Used House Prices Increase in January

House prices went up 7.5% in January

House prices went up 7.5% in January

The price of second-hand housing increased 7.5% in January, when compared to the same month in the previous year. This brings the average cost per square metre to 2,215 euros. When compared to December 2023, the monthly increase was just 0.6%.

House prices begin 2024 with robust growth, leaving behind the trend of moderation and confirming a new pace of acceleration. Significant increases in prices – double digits – are detected in the main stressed communities. At the provincial capital level, Madrid, Las Palmas and Málaga begin 2024 reaching maximum prices. The population and tourist attraction capacity of these cities generates a demand too strong for the supply to absorb and that pushes prices upward. After the ECB’s statements opening the door to a rate cut before next summer, an even stronger purchasing demand is expected that could make housing prices even more expensive,” explained María Matos, Director of Studies for Fotocasa.

Autonomous Communities

If we look at the prices of second-hand homes for sale in Spain compared to a year ago, we see that 16 communities increased the year-on-year price in January. We saw increases of more than 10% in six communities in January and they are the Canary Islands (23.7%), the Balearic Islands (15.2%), Madrid (12.7%), the Region of Murcia (11.1%), Community of Valencia (11.0%) and La Rioja (10.5%). They are followed by the communities of Aragon (9.5%), Navarra (9.5%), Andalusia (9.0%), Cantabria (7.7%), the Basque Country (5.6%), Catalonia (4.3%), Castilla-La Mancha (3.7%), Galicia (3.3%), Asturias (3.1%) and Castilla y León (1.6%).

Regarding the ranking of Autonomous Communities by price with the most expensive second-hand housing prices first, we have the Balearic Islands and Madrid, with prices of €3,872 p/m² and €3,852 p/m², respectively. They are followed by the Basque Country (€3,087 p/m²), Catalonia (€2,771 p/m²), the Canary Islands (€2,450 p/m²), Navarra (€2,050 p/m²), Andalusia (€2,010 p/m²), Cantabria (€1,933 p/m²), Aragon (€1,768 p/m²), Comunitat Valenciana (€1,766 p/m²), Galicia (€1,713 p/m²), La Rioja (€1,695 p/m²), Asturias (€1,657 p/m²), Castilla y León (€1,480 p/m²), Region of Murcia (€1,320 p/m²) , Castilla-La Mancha (€1,202 p/m²) and Extremadura (€1,194 p/m²).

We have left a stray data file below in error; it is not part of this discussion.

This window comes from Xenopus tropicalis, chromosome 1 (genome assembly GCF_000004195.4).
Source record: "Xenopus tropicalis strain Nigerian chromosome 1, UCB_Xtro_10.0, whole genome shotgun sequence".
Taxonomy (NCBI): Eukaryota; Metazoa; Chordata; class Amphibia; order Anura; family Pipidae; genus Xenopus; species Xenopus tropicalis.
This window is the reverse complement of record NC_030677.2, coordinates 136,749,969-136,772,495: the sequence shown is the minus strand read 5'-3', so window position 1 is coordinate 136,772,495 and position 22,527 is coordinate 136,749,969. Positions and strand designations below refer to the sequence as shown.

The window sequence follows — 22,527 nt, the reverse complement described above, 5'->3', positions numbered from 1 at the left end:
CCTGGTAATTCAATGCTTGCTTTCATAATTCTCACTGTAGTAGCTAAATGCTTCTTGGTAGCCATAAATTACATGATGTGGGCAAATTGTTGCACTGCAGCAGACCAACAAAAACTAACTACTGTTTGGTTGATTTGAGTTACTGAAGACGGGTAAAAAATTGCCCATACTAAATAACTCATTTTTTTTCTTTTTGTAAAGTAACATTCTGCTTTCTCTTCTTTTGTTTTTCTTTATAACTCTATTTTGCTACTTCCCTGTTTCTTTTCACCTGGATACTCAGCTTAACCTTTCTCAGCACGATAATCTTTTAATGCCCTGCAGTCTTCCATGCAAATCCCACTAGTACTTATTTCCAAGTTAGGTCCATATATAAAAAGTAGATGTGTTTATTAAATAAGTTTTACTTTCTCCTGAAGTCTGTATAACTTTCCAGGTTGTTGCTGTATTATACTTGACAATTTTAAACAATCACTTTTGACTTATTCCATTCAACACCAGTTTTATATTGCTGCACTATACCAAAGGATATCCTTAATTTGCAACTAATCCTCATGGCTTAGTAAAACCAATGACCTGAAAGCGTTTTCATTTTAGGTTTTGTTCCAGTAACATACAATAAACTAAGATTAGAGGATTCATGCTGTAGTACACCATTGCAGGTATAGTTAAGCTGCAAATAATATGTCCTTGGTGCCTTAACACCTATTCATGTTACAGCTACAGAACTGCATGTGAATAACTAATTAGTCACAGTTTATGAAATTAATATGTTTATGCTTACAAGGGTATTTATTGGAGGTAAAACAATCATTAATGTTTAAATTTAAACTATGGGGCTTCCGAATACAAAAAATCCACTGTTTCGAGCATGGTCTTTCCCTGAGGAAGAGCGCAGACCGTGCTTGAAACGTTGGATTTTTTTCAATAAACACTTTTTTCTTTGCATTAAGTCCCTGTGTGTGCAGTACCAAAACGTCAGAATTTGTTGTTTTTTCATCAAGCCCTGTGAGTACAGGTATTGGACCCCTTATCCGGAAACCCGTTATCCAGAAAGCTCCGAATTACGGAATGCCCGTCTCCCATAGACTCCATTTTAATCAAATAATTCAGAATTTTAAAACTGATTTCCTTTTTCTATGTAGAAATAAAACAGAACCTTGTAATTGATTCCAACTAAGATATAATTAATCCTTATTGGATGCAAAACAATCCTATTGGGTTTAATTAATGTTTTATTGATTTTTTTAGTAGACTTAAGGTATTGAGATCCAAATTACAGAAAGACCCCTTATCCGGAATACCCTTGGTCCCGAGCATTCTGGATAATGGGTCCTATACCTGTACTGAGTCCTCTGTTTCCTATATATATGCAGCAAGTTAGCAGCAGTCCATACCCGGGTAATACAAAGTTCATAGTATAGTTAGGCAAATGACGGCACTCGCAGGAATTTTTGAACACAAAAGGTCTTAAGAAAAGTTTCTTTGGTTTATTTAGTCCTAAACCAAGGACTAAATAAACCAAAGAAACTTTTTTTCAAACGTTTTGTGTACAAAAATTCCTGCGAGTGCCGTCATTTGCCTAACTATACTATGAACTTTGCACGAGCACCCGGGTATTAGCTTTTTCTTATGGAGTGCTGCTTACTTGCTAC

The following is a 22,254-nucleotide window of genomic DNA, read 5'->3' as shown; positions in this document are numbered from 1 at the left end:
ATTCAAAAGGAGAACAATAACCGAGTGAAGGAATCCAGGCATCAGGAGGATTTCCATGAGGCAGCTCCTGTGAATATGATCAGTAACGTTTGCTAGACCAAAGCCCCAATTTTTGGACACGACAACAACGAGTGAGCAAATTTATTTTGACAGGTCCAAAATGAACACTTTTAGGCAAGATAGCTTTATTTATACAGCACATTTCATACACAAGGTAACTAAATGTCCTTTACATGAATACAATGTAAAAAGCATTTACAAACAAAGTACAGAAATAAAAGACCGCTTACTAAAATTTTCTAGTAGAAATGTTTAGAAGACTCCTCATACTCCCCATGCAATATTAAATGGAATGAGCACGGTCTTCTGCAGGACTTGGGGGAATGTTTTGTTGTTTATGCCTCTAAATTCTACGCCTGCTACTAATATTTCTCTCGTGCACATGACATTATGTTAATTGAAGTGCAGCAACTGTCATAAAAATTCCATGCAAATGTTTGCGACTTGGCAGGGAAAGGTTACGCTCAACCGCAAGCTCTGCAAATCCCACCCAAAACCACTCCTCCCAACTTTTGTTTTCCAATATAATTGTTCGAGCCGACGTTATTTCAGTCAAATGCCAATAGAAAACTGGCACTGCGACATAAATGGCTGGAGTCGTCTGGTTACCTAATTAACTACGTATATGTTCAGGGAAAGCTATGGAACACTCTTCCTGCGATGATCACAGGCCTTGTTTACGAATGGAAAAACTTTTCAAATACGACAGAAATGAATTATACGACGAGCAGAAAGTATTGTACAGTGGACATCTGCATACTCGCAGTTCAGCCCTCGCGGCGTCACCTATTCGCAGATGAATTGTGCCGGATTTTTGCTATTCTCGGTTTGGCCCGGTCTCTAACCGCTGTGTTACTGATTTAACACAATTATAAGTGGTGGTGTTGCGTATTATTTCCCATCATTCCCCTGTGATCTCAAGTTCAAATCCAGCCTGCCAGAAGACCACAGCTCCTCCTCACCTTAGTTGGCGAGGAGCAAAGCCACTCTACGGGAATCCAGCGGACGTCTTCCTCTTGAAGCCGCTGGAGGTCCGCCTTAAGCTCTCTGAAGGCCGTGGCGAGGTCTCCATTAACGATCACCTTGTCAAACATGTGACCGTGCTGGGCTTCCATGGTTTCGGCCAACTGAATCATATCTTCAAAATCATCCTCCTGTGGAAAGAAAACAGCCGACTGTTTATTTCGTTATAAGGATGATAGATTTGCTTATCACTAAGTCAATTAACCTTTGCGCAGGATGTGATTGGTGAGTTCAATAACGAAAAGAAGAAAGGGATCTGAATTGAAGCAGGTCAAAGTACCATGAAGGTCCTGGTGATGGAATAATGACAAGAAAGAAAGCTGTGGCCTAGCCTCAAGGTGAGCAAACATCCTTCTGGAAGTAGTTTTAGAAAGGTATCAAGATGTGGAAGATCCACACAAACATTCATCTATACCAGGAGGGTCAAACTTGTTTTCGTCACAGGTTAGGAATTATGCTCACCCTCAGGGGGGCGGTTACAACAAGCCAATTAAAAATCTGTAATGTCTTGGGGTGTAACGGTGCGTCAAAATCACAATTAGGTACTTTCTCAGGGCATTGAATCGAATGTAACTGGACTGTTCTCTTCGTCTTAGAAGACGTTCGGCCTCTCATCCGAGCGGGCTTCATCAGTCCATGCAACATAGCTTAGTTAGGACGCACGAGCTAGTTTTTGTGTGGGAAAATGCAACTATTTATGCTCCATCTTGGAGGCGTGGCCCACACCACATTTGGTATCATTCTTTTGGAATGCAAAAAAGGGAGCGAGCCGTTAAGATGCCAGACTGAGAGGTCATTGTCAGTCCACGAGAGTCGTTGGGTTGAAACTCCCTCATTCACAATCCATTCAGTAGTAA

In 88% of Spanish provinces, the year-on-year price of housing increased in January. In 12 provinces, the increase exceeded 10%, specifically in Santa Cruz de Tenerife (28.7%), Málaga (19.9%), Las Palmas (15.7%), the Balearic Islands (15.2%), Tarragona (12.9%), Madrid (12.7%), Alicante (12.6%), Teruel (11.9%), Murcia (11.1%), La Rioja (10.5%), Girona (10.3%) and Segovia (10.0%). On the other hand, the six provinces showing negative variation were: Araba – Álava (-0.1%), Zamora (-0.3%), León (-0.5%), Ciudad Real (-1.1%), Jaén (-1.7%) and Badajoz (-3.6%).

Regarding price ranking, the Balearic Islands are the most expensive province with €3,872 p/m², followed by Madrid (€3,852 p/m²) and Gipuzkoa (€3,482 p/m²), among others. The only province with a price per square meter below 1,000 euros is Ciudad Real with €979 p/m².

Spanish Property 2023 Roundup

2023 finished strong for Spanish property

2023 finished strong for Spanish property